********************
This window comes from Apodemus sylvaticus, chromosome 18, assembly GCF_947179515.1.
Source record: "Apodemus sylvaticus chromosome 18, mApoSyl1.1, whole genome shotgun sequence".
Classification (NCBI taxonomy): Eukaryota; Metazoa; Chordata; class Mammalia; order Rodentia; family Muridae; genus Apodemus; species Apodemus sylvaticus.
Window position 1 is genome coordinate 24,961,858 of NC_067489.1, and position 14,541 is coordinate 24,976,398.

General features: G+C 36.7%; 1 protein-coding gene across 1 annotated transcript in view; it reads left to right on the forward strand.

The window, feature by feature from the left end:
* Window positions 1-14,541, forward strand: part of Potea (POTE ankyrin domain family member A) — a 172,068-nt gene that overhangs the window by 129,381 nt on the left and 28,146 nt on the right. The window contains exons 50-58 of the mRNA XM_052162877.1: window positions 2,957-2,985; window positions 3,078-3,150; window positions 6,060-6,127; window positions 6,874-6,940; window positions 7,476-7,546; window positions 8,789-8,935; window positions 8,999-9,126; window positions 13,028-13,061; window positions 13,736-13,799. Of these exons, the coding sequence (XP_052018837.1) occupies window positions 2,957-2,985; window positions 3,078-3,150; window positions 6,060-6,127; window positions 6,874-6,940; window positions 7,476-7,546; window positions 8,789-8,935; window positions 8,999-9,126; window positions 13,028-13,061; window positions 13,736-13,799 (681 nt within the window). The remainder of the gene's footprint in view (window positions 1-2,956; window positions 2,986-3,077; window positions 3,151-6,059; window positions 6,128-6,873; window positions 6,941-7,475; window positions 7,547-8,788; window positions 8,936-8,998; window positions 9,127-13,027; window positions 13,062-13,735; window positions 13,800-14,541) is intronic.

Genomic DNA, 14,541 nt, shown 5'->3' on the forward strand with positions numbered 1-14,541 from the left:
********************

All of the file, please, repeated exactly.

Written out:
This window comes from Apodemus sylvaticus, chromosome 18, assembly GCF_947179515.1.
Source record: "Apodemus sylvaticus chromosome 18, mApoSyl1.1, whole genome shotgun sequence".
Classification (NCBI taxonomy): Eukaryota; Metazoa; Chordata; class Mammalia; order Rodentia; family Muridae; genus Apodemus; species Apodemus sylvaticus.
Window position 1 is genome coordinate 24,961,858 of NC_067489.1, and position 14,541 is coordinate 24,976,398.

General features: G+C 36.7%; 1 protein-coding gene across 1 annotated transcript in view; it reads left to right on the forward strand.

The window, feature by feature from the left end:
* Window positions 1-14,541, forward strand: part of Potea (POTE ankyrin domain family member A) — a 172,068-nt gene that overhangs the window by 129,381 nt on the left and 28,146 nt on the right. The window contains exons 50-58 of the mRNA XM_052162877.1: window positions 2,957-2,985; window positions 3,078-3,150; window positions 6,060-6,127; window positions 6,874-6,940; window positions 7,476-7,546; window positions 8,789-8,935; window positions 8,999-9,126; window positions 13,028-13,061; window positions 13,736-13,799. Of these exons, the coding sequence (XP_052018837.1) occupies window positions 2,957-2,985; window positions 3,078-3,150; window positions 6,060-6,127; window positions 6,874-6,940; window positions 7,476-7,546; window positions 8,789-8,935; window positions 8,999-9,126; window positions 13,028-13,061; window positions 13,736-13,799 (681 nt within the window). The remainder of the gene's footprint in view (window positions 1-2,956; window positions 2,986-3,077; window positions 3,151-6,059; window positions 6,128-6,873; window positions 6,941-7,475; window positions 7,547-8,788; window positions 8,936-8,998; window positions 9,127-13,027; window positions 13,062-13,735; window positions 13,800-14,541) is intronic.

Genomic DNA, 14,541 nt, shown 5'->3' on the forward strand with positions numbered 1-14,541 from the left: